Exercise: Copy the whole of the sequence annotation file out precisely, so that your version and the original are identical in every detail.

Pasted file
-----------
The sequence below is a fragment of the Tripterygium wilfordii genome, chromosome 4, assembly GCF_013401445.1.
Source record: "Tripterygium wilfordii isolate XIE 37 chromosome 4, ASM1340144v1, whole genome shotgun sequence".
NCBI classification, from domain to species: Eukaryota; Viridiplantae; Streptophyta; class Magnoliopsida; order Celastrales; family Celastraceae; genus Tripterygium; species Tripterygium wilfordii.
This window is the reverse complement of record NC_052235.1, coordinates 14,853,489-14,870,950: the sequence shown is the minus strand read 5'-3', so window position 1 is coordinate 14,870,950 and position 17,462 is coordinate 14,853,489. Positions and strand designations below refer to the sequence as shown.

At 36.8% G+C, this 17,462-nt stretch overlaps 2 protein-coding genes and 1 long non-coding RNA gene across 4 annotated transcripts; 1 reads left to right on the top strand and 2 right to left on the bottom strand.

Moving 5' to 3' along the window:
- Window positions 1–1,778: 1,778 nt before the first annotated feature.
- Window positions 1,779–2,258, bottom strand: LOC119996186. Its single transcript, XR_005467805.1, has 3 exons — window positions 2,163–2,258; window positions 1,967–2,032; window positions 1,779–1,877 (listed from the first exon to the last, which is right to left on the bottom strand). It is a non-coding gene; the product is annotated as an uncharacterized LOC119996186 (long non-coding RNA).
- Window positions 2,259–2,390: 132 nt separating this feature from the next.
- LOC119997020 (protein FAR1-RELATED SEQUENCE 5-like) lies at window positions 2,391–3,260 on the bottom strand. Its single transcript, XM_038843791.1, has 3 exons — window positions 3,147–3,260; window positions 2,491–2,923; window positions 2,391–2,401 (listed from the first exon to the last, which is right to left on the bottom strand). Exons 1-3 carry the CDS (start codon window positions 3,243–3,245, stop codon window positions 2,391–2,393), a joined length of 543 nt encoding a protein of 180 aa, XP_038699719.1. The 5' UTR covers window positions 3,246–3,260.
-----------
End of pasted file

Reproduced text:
The sequence below is a fragment of the Tripterygium wilfordii genome, chromosome 4, assembly GCF_013401445.1.
Source record: "Tripterygium wilfordii isolate XIE 37 chromosome 4, ASM1340144v1, whole genome shotgun sequence".
NCBI classification, from domain to species: Eukaryota; Viridiplantae; Streptophyta; class Magnoliopsida; order Celastrales; family Celastraceae; genus Tripterygium; species Tripterygium wilfordii.
This window is the reverse complement of record NC_052235.1, coordinates 14,853,489-14,870,950: the sequence shown is the minus strand read 5'-3', so window position 1 is coordinate 14,870,950 and position 17,462 is coordinate 14,853,489. Positions and strand designations below refer to the sequence as shown.

At 36.8% G+C, this 17,462-nt stretch overlaps 2 protein-coding genes and 1 long non-coding RNA gene across 4 annotated transcripts; 1 reads left to right on the top strand and 2 right to left on the bottom strand.

Moving 5' to 3' along the window:
- Window positions 1–1,778: 1,778 nt before the first annotated feature.
- Window positions 1,779–2,258, bottom strand: LOC119996186. Its single transcript, XR_005467805.1, has 3 exons — window positions 2,163–2,258; window positions 1,967–2,032; window positions 1,779–1,877 (listed from the first exon to the last, which is right to left on the bottom strand). It is a non-coding gene; the product is annotated as an uncharacterized LOC119996186 (long non-coding RNA).
- Window positions 2,259–2,390: 132 nt separating this feature from the next.
- LOC119997020 (protein FAR1-RELATED SEQUENCE 5-like) lies at window positions 2,391–3,260 on the bottom strand. Its single transcript, XM_038843791.1, has 3 exons — window positions 3,147–3,260; window positions 2,491–2,923; window positions 2,391–2,401 (listed from the first exon to the last, which is right to left on the bottom strand). Exons 1-3 carry the CDS (start codon window positions 3,243–3,245, stop codon window positions 2,391–2,393), a joined length of 543 nt encoding a protein of 180 aa, XP_038699719.1. The 5' UTR covers window positions 3,246–3,260.